18 posts in this topic

Hi...it's time to replace my Lynksys wireless G router and Ive been looking around, all the 80-90 dollar options seem to have many flaws according to 2 days of reviews Ive been reading..lol yawn....

 

I seem to have settled on this and thought I would ask about it before pulling the trigger, to see if any one here is a owner or has an opinion on it.

http://www.newegg.com/Product/Product.aspx?Item=N82E16833320091

 

I appreciate any responses..Thanks!

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Am not an owner, but why not go for an AC router instead? Wireless N is on the way out...

This is the best review site for Wireless and other networking IMO. Check it out:

http://www.smallnetbuilder.com/

 

 

Here are a couple of reviews:

http://www.smallnetbuilder.com/wireless/wireless-reviews/31841-asus-rt-ac66u-80211ac-dual-band-wireless-ac1750-gigabit-router-reviewed

 

http://www.smallnetbuilder.com/wireless/wireless-reviews/31799-netgear-r6300-wifi-router-80211ac-dual-band-gigabit-full-review

 

Personally, I'd go with the Netgear. Asus firmware for their networking gear is buggy.

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Thanks for the info...I have to admit I havent kept up with networking gear for a few yrs.   Seems I am way behind:) I would rather not spend more than 150.00 or so. I'll check out your links.

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I'd go with AC also but that RT66 router is pretty good too, It's the N top dog but if you are buying now, I'd just go AC (save up) if you can :)

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Wow, that's a huge leap going from G to AC :D Just remember that your equipment will need to support N or AC to benefit. I would go for an external antenna design instead of that Netgear which looks hideous. The ASUS you linked in your original post is something I've had on my wishlist for a very long time and it's a great upgrade but I would personally splash an extra 30 bucks and get its older brother instead:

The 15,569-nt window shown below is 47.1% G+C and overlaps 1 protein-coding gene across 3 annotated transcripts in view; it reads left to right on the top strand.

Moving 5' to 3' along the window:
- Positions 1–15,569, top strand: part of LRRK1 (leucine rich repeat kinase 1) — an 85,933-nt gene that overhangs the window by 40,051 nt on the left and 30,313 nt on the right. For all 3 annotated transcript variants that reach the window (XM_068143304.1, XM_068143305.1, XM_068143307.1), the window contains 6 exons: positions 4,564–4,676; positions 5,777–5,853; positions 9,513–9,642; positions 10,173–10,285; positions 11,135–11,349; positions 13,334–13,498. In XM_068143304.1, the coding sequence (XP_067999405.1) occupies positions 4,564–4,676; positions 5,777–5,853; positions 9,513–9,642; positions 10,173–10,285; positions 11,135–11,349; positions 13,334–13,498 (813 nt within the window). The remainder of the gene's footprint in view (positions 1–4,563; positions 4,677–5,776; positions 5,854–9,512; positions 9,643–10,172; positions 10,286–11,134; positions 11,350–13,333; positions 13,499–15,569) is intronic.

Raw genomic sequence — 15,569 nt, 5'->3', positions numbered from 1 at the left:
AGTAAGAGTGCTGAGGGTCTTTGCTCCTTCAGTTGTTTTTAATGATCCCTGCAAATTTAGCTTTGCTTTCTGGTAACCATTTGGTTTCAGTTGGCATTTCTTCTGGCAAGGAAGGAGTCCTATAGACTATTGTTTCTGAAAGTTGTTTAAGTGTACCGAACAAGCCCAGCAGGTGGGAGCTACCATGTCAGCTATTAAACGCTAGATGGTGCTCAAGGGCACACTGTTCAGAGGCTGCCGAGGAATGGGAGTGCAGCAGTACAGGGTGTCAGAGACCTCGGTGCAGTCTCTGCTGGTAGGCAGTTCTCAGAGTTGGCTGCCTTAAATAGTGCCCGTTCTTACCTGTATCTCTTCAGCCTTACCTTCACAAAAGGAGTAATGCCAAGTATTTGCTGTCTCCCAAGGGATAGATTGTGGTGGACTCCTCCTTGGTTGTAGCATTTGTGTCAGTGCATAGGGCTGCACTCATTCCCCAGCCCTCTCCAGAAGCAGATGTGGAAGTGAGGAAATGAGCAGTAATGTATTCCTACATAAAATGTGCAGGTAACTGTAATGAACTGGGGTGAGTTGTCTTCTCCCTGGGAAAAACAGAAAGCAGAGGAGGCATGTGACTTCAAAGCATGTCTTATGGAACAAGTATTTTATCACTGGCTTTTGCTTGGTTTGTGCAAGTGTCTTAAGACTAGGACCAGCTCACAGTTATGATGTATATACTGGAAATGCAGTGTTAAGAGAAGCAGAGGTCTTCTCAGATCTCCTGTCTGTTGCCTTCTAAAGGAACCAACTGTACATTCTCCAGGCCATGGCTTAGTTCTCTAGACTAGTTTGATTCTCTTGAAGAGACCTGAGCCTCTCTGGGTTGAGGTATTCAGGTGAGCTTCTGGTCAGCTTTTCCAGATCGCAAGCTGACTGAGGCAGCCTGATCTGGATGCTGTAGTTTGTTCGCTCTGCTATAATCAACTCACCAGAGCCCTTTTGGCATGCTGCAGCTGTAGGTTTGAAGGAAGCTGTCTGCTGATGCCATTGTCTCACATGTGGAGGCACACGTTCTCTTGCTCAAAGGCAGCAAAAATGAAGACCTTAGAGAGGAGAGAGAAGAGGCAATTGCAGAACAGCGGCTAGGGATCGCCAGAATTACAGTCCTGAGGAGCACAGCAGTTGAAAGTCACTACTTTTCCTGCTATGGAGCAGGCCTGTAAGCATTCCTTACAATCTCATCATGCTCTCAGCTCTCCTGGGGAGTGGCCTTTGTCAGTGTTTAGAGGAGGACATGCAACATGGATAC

http://www.newegg.com/Product/Product.aspx?Item=N82E16833320115

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Am not an owner, but why not go for an AC router instead? Wireless N is on the way out...

 

 

I wouldn't go so far to say that, plus, N is compatible with AC routers as well... but yes I own the RT-N66U and it is an excellent router..

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I own the ASUS RT-N66U and it is a superb router. I would strongly recommend getting it instead of the RT-AC66U. The extra speed isn't necessary and it costs $40 more on Newegg. Also, you'd need a wireless adapter that supports 802.11ac in order to take full advantage of it.

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Don't forget that if you use G and N or any backwards compatility mode that it will slow your network to the slowest one. So if you truly want N or AC speeds use the N only or AC only modes.

With that said, AC routers are hella expensive. You can get a packed dual band N router for half the price and then get some nice dual band wireless cards for your computer for pretty much the same price as one AC router essentially.

If you're looking for price vs features I'd recommend checking out the TP-Link line of routers.

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Cisco Aironet FTW Enterprise grade features like automatic channel searching and switching.

 

Aironet > Any consumer junk.